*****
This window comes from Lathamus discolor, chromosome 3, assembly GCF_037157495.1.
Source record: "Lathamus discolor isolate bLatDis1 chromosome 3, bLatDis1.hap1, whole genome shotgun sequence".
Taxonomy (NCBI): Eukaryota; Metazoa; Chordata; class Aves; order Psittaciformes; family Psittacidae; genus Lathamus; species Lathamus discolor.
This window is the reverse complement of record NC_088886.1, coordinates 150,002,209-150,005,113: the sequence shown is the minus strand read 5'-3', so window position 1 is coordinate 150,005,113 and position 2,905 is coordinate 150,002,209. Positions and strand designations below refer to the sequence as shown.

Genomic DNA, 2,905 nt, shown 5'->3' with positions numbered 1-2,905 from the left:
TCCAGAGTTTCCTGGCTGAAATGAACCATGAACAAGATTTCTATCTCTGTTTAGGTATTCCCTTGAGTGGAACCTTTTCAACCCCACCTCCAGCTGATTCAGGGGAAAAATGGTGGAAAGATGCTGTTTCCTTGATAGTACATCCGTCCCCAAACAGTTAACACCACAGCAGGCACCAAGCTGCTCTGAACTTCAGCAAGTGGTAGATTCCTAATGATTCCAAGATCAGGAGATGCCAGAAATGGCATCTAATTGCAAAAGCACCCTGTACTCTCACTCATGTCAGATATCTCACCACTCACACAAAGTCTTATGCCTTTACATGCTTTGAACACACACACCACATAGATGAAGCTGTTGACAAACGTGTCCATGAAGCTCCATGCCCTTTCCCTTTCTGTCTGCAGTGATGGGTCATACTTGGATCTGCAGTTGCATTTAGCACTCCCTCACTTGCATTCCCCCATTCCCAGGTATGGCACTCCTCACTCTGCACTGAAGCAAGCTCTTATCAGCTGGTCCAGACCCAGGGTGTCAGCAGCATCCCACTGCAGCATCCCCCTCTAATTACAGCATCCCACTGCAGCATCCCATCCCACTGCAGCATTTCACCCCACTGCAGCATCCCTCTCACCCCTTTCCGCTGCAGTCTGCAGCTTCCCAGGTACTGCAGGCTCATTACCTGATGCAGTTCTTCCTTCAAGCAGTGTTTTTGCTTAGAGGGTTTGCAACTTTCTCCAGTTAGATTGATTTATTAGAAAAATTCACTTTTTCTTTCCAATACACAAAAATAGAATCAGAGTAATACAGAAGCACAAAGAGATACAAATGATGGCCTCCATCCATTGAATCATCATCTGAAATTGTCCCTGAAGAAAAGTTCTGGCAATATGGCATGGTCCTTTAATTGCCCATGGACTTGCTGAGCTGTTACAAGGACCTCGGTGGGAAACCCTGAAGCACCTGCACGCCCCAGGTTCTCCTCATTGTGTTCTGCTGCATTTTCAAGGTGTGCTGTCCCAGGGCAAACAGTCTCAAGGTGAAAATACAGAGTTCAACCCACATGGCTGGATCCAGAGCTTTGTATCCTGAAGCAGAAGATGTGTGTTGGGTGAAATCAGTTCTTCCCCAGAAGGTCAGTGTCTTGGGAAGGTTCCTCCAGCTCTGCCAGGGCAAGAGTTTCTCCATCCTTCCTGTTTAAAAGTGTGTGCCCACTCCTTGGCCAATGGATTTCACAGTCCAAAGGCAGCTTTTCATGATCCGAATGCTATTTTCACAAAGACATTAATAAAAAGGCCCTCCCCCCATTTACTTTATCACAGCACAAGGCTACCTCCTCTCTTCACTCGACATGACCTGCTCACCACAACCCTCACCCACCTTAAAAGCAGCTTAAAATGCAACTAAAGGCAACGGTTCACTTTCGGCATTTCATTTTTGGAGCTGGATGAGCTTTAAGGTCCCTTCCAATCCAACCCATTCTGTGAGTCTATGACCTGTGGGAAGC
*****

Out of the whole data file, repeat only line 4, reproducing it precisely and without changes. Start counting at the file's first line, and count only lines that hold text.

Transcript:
This window is the reverse complement of record NC_088886.1, coordinates 150,002,209-150,005,113: the sequence shown is the minus strand read 5'-3', so window position 1 is coordinate 150,005,113 and position 2,905 is coordinate 150,002,209. Positions and strand designations below refer to the sequence as shown.